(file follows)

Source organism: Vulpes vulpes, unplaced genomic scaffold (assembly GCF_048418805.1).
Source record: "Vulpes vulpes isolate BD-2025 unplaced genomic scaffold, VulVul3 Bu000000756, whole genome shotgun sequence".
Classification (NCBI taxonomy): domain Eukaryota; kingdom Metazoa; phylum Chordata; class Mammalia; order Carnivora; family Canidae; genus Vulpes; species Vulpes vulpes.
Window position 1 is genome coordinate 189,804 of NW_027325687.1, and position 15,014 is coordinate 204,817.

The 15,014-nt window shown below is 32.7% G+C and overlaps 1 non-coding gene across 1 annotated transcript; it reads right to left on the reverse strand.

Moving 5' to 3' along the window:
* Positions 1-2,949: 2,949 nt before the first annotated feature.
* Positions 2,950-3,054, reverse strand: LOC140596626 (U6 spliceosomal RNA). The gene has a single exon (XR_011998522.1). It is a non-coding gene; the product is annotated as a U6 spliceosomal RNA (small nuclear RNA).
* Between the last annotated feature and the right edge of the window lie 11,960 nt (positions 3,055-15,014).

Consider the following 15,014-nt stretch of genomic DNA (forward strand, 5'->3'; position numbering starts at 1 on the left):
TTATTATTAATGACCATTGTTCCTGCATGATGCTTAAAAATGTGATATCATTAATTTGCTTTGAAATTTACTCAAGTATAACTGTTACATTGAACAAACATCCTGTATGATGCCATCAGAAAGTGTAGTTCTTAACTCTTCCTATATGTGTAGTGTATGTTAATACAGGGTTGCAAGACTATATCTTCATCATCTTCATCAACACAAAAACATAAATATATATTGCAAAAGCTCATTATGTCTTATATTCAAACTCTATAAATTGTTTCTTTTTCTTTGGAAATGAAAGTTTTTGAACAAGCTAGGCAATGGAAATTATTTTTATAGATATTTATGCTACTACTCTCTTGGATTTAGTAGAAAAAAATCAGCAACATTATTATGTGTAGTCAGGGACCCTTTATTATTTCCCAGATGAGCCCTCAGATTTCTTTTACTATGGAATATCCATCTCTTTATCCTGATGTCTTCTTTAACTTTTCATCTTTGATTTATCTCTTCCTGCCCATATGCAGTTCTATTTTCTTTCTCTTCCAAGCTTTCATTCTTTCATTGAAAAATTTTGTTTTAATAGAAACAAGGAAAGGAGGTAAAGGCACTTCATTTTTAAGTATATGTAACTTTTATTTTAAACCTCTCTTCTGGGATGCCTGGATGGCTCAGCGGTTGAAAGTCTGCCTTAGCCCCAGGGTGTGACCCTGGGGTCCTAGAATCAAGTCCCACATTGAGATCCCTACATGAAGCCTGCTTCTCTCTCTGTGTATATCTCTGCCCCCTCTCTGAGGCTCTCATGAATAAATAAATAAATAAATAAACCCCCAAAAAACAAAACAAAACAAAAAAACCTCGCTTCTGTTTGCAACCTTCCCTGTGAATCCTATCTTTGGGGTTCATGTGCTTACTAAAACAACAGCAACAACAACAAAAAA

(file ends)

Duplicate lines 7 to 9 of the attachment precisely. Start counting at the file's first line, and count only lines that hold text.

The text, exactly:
* Positions 1-2,949: 2,949 nt before the first annotated feature.
* Positions 2,950-3,054, reverse strand: LOC140596626 (U6 spliceosomal RNA). The gene has a single exon (XR_011998522.1). It is a non-coding gene; the product is annotated as a U6 spliceosomal RNA (small nuclear RNA).
* Between the last annotated feature and the right edge of the window lie 11,960 nt (positions 3,055-15,014).